Rogers Views on the Formal Education System

"It is in fact nothing short of a miracle that the modern methods ofinstruction have not yet entirely strangled the holy curiosity of inquiry; forthis delicate little plant, aside from stimulation, stands mainly in need offreedom; without this it goes to wrack and ruin without fail." - AlbertEinstein

According to Rogers (1983) in his book Freedom to Learn, our educationalsystem is failing to meet the real needs of our society. Schools, generally andtraditionally, constitute the most conservative, inflexible, bureaucraticinstitution of our time, and arguably the institution most resistant to change.However, Rogers (1983) said that new, promising developments were surfacing,including alternative schools, open classrooms, opportunities for independentstudy and an assortment of other developments were/are emerging presently.

As a result, Rogers concluded his introductory chapter in Freedom to Learn asfollows: "I hope that for you, the reader, the book will be a provocativesignpost pointing toward what education might become in your own life in that ofthe learners whom you influence" (Rogers, 1982).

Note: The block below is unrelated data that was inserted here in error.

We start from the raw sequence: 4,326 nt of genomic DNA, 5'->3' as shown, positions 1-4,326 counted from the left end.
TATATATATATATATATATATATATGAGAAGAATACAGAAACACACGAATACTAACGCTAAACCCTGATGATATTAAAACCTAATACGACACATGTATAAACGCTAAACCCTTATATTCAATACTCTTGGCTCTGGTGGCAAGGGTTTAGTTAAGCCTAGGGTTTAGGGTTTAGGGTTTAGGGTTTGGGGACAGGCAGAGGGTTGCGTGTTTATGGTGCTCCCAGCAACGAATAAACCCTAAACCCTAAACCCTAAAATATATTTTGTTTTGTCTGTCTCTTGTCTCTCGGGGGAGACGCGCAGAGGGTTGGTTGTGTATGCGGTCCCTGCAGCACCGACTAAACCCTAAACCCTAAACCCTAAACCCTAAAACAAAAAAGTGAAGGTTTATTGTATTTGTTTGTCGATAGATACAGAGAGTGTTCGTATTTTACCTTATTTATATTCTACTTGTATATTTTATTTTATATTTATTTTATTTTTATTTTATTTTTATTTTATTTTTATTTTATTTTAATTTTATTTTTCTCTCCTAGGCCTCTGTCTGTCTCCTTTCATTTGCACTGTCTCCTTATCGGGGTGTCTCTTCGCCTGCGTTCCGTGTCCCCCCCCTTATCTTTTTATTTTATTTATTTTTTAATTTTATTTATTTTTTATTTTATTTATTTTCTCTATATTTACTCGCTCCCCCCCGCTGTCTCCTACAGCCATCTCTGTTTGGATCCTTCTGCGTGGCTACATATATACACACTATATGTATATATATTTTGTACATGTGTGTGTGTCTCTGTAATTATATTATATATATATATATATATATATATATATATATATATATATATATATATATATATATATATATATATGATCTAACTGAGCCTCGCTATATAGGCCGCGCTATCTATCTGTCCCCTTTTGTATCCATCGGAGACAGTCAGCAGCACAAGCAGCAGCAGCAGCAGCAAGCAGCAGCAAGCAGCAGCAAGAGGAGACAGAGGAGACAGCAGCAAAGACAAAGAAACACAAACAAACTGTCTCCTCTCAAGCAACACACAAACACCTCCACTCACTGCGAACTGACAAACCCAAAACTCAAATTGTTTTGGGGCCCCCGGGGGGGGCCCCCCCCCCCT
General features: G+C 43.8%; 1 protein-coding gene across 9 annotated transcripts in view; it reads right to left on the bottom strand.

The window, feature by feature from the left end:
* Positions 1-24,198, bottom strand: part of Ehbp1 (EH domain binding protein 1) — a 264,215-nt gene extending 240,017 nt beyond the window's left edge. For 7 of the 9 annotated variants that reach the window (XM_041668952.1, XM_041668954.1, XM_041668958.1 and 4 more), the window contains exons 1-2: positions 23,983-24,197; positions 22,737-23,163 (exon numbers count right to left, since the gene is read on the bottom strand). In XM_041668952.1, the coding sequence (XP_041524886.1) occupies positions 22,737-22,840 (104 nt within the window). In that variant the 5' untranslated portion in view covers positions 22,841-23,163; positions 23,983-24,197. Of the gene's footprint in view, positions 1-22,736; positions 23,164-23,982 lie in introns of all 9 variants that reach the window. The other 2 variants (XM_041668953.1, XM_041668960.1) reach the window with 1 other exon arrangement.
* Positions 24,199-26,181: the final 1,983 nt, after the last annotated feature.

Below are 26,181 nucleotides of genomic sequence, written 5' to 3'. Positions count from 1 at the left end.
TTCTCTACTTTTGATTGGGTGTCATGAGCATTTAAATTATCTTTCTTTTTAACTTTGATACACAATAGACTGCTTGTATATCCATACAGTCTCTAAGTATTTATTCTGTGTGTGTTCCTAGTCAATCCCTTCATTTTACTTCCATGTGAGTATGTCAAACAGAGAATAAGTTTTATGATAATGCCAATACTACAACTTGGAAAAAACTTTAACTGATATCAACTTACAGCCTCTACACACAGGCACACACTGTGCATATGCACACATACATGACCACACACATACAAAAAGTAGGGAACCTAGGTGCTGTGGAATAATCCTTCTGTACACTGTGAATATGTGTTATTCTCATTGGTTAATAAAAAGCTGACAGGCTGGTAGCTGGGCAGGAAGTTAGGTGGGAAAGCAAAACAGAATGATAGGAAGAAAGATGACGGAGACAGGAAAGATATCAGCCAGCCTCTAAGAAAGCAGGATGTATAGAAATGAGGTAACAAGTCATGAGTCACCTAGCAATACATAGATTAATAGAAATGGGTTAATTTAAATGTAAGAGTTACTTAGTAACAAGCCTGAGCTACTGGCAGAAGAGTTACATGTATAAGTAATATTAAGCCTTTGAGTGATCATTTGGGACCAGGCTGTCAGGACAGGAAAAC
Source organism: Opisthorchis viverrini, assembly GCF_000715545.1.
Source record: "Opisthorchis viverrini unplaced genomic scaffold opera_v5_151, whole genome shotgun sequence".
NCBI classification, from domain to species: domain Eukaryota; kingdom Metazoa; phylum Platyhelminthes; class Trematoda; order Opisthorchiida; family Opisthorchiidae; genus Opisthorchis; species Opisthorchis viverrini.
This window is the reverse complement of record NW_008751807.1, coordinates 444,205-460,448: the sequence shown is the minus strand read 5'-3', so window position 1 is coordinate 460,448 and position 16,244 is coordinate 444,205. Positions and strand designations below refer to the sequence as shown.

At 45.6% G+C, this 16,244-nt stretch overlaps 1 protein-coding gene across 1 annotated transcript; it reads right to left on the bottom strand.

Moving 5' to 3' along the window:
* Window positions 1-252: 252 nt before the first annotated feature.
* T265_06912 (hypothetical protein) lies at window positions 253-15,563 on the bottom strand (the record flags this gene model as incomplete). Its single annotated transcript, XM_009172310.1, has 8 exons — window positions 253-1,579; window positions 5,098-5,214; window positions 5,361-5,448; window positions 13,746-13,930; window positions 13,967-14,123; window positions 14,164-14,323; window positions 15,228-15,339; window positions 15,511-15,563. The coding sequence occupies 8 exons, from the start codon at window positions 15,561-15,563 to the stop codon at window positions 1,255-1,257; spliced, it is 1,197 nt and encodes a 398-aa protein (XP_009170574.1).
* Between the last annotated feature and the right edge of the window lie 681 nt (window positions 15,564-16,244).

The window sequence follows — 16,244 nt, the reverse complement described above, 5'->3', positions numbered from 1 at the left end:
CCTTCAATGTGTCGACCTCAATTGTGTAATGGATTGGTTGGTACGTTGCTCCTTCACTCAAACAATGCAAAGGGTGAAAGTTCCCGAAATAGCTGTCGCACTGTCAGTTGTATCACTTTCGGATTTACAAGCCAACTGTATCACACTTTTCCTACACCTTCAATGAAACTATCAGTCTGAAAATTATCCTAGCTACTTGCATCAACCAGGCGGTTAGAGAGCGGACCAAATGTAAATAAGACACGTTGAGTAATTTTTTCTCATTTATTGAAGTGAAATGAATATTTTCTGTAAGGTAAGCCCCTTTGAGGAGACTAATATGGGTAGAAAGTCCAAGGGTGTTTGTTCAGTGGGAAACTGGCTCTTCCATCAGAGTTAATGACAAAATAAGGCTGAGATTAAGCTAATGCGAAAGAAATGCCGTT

For further elaboration on Rogers educational philosophies, explore thefollowing:

* What does it mean to teach?
* What is learning?
* Can teachers be human in the classroom?
* How can teachers be "real" inthe classroom?
* Qualities that will facilitate freedomin the classroom
* The politics ofeducation: the person-centered mode

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